A group of researchers from Columbia University, the University of Cambridge and Google DeepMind, has proposed a novel type of Generative Adversarial Networks (GANs) – Prescribed Generative Adversarial Networks.
The new GAN model addresses two major problems and limitations of Generative Adversarial Networks in general: mode collapse and the difficulty to evaluate the generalization capabilities. GANs have had a major success in a number of generative tasks in the past several years. However, the two mentioned limitations have not been successfully overcome by researchers.
Prescribed GANs are solving these two issues by optimizing an entropy-regularized adversarial loss and by adding noise to the output of a density network. This means that PresGANs models are maximizing the entropy of the generative distribution, which in turn provides a learned distribution with preserved modes. Moreover, the added noise has additional positive effects such as stabilizing the training procedure, which for GANs is generally-known to be unstable and providing approximations of the predictive log-likelihood.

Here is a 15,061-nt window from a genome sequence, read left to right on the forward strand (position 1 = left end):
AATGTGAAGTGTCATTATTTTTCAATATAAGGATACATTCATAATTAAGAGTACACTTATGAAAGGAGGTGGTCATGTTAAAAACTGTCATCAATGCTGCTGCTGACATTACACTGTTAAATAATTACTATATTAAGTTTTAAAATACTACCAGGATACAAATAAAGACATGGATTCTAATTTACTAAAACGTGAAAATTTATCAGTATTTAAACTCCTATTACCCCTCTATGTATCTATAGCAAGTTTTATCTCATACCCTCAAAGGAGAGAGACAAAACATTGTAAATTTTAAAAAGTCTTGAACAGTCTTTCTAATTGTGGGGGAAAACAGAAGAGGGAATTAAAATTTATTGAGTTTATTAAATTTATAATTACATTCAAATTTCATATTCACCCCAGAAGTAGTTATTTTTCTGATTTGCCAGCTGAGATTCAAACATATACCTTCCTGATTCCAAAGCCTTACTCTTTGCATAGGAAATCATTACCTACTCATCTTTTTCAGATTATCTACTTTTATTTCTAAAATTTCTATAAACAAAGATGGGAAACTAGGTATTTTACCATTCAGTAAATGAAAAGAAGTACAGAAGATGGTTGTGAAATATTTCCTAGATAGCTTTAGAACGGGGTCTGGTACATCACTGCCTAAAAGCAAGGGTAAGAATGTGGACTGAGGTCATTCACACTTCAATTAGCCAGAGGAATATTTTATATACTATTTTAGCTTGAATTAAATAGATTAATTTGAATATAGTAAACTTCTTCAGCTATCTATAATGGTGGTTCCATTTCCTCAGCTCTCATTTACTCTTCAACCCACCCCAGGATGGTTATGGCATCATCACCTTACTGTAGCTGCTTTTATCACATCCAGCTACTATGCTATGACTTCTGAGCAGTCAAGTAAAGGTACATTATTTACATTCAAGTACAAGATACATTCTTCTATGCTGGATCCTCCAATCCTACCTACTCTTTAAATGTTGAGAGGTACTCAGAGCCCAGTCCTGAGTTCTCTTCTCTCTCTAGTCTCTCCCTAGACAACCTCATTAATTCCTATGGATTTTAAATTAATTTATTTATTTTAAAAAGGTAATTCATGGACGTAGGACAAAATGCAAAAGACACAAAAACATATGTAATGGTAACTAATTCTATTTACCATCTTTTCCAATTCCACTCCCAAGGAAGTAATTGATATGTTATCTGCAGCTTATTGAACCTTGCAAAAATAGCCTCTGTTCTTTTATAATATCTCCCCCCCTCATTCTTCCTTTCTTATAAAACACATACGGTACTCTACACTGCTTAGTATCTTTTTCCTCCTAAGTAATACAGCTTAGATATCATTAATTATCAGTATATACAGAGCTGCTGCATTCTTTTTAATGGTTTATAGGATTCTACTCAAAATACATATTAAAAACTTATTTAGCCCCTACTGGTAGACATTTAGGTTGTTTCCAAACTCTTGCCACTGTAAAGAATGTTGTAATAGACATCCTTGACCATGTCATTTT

Researchers evaluated the proposed PresGANs on several datasets and showed that they can solve the problem of mode collapse and generate samples with very high perceptual quality. Moreover, they found that adversarial loss is the key component to high generated sample quality, and for this reason, GANs very often outperform models such as Variational Autoencoders (VAEs).
A more detailed description of the method and the evaluations can be found in the paper published on arxiv.